Back in September, I wrote about how the municipal government was ruining my favorite mountain in Korea. That is, my local mountain.I figured I’d give a (mostly happy) update about that.
First of all: a (Korean) friend of mine was reading about the so-called “Hope Laborers” and noted that a lot of the guys working on that project weren’t volunteers at all. Apparently, she tells me, it was a job-creation project by the government. Who knows what else motivated it, but job-creation was part of it.
(Why doesn’t government job creation ever target stuff that needs doing, instead of screwing up stuff that’s already good?)
Well, a while back I started hiking it again, and made an interesting discovery, one that contravenes comments made in an email by a friend. He wrote that while I have the right to be angry, annoyed, exasperated, and even furious, I don’t really have the right to disassemble the barricades just because I hate them.
Well, guess what anonymous hikers have gone ahead and done?
Not everywhere, mind you. There are still stifling barriers all over the mountain — rope barriers, unnecessary garden-planted patches covering what used to be rocky trail, and so on. But in fact, except for one small short-cut and one small slope, it’s possible to avoid the stairs completely. Someone — or probably a number of different someones — simply took apart those barricades, same as I did, except they waited until the annoying, rude, and potentially violent workers left.
I’m reminded of how often, in the Tao Te Ching, one is exhorted to be like water. Not to be stiff, but to flow. I get it, now, that this is part of a strategy for dealing with situations where rational systems are not in place. Relax, let the crap sort itself out. Given time, other people will hate the silliness as much as you and dismantle it.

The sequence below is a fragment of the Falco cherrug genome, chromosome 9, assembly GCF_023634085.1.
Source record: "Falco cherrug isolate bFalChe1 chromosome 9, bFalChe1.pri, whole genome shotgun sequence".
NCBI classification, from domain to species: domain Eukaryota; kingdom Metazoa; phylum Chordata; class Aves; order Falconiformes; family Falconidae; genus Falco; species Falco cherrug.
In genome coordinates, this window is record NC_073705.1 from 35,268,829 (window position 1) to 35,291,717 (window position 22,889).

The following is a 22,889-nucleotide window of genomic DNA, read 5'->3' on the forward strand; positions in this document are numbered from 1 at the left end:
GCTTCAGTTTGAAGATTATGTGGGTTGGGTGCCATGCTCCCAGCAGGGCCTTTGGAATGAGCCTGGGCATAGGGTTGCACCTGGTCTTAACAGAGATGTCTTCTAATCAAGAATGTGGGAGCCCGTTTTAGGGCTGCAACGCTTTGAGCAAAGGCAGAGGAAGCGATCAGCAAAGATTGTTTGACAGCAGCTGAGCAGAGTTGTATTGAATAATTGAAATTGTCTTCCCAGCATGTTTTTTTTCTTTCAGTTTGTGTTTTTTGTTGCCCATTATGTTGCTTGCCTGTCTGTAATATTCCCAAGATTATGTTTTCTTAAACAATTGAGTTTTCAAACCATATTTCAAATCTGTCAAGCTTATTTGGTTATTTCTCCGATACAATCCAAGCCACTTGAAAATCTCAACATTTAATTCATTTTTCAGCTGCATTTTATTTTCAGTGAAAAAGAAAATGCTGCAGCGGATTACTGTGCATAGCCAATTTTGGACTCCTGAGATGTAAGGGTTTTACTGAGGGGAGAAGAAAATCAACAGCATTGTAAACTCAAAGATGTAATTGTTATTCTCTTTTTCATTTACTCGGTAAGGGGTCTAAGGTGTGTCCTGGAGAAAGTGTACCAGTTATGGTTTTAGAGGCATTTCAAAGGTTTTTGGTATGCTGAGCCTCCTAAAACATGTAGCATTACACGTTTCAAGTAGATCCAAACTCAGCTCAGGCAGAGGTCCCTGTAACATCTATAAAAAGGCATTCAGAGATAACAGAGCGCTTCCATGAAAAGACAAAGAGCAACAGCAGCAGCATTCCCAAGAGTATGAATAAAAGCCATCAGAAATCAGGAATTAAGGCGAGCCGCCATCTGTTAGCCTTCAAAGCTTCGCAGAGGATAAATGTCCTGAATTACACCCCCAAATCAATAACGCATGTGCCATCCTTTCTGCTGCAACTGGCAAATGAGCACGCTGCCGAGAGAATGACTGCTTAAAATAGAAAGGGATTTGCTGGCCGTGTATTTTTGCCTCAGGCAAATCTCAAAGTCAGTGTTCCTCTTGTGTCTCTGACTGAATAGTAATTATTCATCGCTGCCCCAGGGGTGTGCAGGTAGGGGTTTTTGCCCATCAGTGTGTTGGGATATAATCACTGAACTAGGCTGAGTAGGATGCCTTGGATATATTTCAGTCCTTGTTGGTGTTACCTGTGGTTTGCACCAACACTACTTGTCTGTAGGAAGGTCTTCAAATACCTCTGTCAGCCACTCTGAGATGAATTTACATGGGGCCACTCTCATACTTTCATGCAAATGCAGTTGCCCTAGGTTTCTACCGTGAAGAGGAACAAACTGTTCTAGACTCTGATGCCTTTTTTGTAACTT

So, Wonmisan is mostly saved. Interesting, though, that nobody’s brought a hacksaw or sharp rope along to cut the rope barriers. Some kinds of barriers, it seems, will stay because they’re sturdier… or maybe just more official.
Here’s hoping they don’t rebuild the blockades using those sturdier forms and materials. Hmmm.
One question raised, though, in all of this: if I didn’t have the right to disassemble the barriers, did the people who went ahead and did it have that right? If so, by what difference is this determined? Race? I mean, I’m a taxpayer, and at the time I was someone who hiked the mountain daily. It was a huge part of my life. I wasn’t born in Korea, but I have lived here long enough (and invested enough of myself in the place and people, thank you very much) to be more than a transient.
It’s an interesting question because it asks to what degree I’m a participant in the country I live in, to what degree its citizens feel I am entitled to be a participant, and to what degree other expatriates come to terms with whether we have the same rights as Korean citizens here. I would tend to think, given what I’ve seen, that my error was strategic — I didn’t wait long enough — rather than any overstepping of the bounds constraining my rights. I mean, if defiance of the law is the status quo or even an absolute necessity for a happy, comfortable life among the locals, why should foreigners have to follow every law, including the utterly mental ones?
I’m not saying I have a perfect answer, but I think it’s a question worth considering.